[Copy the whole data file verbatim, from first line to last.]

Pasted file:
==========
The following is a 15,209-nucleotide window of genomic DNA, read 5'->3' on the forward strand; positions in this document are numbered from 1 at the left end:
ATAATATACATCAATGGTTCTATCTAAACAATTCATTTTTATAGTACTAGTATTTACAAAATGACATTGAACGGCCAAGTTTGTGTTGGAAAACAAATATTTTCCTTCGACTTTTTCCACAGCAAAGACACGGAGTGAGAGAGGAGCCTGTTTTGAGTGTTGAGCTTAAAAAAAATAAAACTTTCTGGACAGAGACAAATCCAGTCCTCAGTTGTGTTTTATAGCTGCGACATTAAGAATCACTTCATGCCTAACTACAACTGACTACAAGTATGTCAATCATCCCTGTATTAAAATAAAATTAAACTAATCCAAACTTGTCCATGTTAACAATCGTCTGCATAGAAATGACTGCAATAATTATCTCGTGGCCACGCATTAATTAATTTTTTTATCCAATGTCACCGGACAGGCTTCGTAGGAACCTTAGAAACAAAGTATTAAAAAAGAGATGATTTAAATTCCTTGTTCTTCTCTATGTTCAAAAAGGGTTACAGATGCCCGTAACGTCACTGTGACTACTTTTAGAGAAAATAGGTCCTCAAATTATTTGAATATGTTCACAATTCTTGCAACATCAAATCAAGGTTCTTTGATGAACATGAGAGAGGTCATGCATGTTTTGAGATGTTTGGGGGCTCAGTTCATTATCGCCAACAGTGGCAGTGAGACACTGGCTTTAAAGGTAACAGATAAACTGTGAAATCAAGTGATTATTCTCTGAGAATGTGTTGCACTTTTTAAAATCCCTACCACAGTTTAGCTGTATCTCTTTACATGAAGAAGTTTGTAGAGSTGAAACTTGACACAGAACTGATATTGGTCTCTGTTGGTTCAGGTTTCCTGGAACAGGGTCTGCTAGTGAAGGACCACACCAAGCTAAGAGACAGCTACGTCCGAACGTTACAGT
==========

The following is a 15,209-nucleotide window of genomic DNA, read 5'->3' on the forward strand; positions in this document are numbered from 1 at the left end:
ATAATATACATCAATGGTTCTATCTAAACAATTCATTTTTATAGTACTAGTATTTACAAAATGACATTGAACGGCCAAGTTTGTGTTGGAAAACAAATATTTTCCTTCGACTTTTTCCACAGCAAAGACACGGAGTGAGAGAGGAGCCTGTTTTGAGTGTTGAGCTTAAAAAAAATAAAACTTTCTGGACAGAGACAAATCCAGTCCTCAGTTGTGTTTTATAGCTGCGACATTAAGAATCACTTCATGCCTAACTACAACTGACTACAAGTATGTCAATCATCCCTGTATTAAAATAAAATTAAACTAATCCAAACTTGTCCATGTTAACAATCGTCTGCATAGAAATGACTGCAATAATTATCTCGTGGCCACGCATTAATTAATTTTTTTATCCAATGTCACCGGACAGGCTTCGTAGGAACCTTAGAAACAAAGTATTAAAAAAGAGATGATTTAAATTCCTTGTTCTTCTCTATGTTCAAAAAGGGTTACAGATGCCCGTAACGTCACTGTGACTACTTTTAGAGAAAATAGGTCCTCAAATTATTTGAATATGTTCACAATTCTTGCAACATCAAATCAAGGTTCTTTGATGAACATGAGAGAGGTCATGCATGTTTTGAGATGTTTGGGGGCTCAGTTCATTATCGCCAACAGTGGCAGTGAGACACTGGCTTTAAAGGTAACAGATAAACTGTGAAATCAAGTGATTATTCTCTGAGAATGTGTTGCACTTTTTAAAATCCCTACCACAGTTTAGCTGTATCTCTTTACATGAAGAAGTTTGTAGAGSTGAAACTTGACACAGAACTGATATTGGTCTCTGTTGGTTCAGGTTTCCTGGAACAGGGTCTGCTAGTGAAGGACCACACCAAGCTAAGAGACAGCTACGTCCGAACGTTACAGT